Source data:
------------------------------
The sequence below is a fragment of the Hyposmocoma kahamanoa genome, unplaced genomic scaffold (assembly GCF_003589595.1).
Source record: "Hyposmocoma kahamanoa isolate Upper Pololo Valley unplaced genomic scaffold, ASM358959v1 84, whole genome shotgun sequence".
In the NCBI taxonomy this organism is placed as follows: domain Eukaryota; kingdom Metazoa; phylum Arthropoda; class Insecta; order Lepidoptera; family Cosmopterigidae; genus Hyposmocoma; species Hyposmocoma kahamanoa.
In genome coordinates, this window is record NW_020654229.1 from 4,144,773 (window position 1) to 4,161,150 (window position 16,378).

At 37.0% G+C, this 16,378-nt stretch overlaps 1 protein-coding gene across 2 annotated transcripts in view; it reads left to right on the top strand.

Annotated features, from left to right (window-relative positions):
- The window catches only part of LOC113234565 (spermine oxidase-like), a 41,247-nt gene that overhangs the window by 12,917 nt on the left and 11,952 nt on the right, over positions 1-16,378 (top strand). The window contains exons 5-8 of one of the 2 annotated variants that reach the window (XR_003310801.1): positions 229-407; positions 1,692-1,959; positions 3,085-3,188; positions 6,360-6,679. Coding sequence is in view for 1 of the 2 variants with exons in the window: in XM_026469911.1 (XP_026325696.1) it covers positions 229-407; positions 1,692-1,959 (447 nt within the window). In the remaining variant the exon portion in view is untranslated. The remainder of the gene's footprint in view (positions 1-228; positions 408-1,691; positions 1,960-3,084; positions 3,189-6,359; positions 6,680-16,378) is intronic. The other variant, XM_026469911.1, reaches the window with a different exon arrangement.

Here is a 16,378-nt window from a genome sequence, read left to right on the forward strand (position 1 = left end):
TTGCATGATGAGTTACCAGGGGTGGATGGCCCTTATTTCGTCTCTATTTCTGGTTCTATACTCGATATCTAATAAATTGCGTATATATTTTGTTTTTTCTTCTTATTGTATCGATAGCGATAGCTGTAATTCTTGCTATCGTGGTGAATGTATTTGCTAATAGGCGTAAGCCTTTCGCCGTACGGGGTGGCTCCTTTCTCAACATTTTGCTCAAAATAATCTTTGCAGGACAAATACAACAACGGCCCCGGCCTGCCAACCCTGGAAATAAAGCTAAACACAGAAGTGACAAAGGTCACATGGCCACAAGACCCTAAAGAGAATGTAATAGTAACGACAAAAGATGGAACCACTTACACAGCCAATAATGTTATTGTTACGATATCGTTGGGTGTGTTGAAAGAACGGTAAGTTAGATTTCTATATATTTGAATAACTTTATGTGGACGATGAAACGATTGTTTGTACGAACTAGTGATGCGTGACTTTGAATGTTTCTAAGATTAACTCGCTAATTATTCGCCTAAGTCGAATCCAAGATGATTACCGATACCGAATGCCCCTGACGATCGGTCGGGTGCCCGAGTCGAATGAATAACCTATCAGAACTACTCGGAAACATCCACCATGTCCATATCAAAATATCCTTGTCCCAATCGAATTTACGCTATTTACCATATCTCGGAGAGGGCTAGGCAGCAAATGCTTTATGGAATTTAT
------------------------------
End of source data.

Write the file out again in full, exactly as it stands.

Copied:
The sequence below is a fragment of the Hyposmocoma kahamanoa genome, unplaced genomic scaffold (assembly GCF_003589595.1).
Source record: "Hyposmocoma kahamanoa isolate Upper Pololo Valley unplaced genomic scaffold, ASM358959v1 84, whole genome shotgun sequence".
In the NCBI taxonomy this organism is placed as follows: domain Eukaryota; kingdom Metazoa; phylum Arthropoda; class Insecta; order Lepidoptera; family Cosmopterigidae; genus Hyposmocoma; species Hyposmocoma kahamanoa.
In genome coordinates, this window is record NW_020654229.1 from 4,144,773 (window position 1) to 4,161,150 (window position 16,378).

At 37.0% G+C, this 16,378-nt stretch overlaps 1 protein-coding gene across 2 annotated transcripts in view; it reads left to right on the top strand.

Annotated features, from left to right (window-relative positions):
- The window catches only part of LOC113234565 (spermine oxidase-like), a 41,247-nt gene that overhangs the window by 12,917 nt on the left and 11,952 nt on the right, over positions 1-16,378 (top strand). The window contains exons 5-8 of one of the 2 annotated variants that reach the window (XR_003310801.1): positions 229-407; positions 1,692-1,959; positions 3,085-3,188; positions 6,360-6,679. Coding sequence is in view for 1 of the 2 variants with exons in the window: in XM_026469911.1 (XP_026325696.1) it covers positions 229-407; positions 1,692-1,959 (447 nt within the window). In the remaining variant the exon portion in view is untranslated. The remainder of the gene's footprint in view (positions 1-228; positions 408-1,691; positions 1,960-3,084; positions 3,189-6,359; positions 6,680-16,378) is intronic. The other variant, XM_026469911.1, reaches the window with a different exon arrangement.

Here is a 16,378-nt window from a genome sequence, read left to right on the forward strand (position 1 = left end):
TTGCATGATGAGTTACCAGGGGTGGATGGCCCTTATTTCGTCTCTATTTCTGGTTCTATACTCGATATCTAATAAATTGCGTATATATTTTGTTTTTTCTTCTTATTGTATCGATAGCGATAGCTGTAATTCTTGCTATCGTGGTGAATGTATTTGCTAATAGGCGTAAGCCTTTCGCCGTACGGGGTGGCTCCTTTCTCAACATTTTGCTCAAAATAATCTTTGCAGGACAAATACAACAACGGCCCCGGCCTGCCAACCCTGGAAATAAAGCTAAACACAGAAGTGACAAAGGTCACATGGCCACAAGACCCTAAAGAGAATGTAATAGTAACGACAAAAGATGGAACCACTTACACAGCCAATAATGTTATTGTTACGATATCGTTGGGTGTGTTGAAAGAACGGTAAGTTAGATTTCTATATATTTGAATAACTTTATGTGGACGATGAAACGATTGTTTGTACGAACTAGTGATGCGTGACTTTGAATGTTTCTAAGATTAACTCGCTAATTATTCGCCTAAGTCGAATCCAAGATGATTACCGATACCGAATGCCCCTGACGATCGGTCGGGTGCCCGAGTCGAATGAATAACCTATCAGAACTACTCGGAAACATCCACCATGTCCATATCAAAATATCCTTGTCCCAATCGAATTTACGCTATTTACCATATCTCGGAGAGGGCTAGGCAGCAAATGCTTTATGGAATTTAT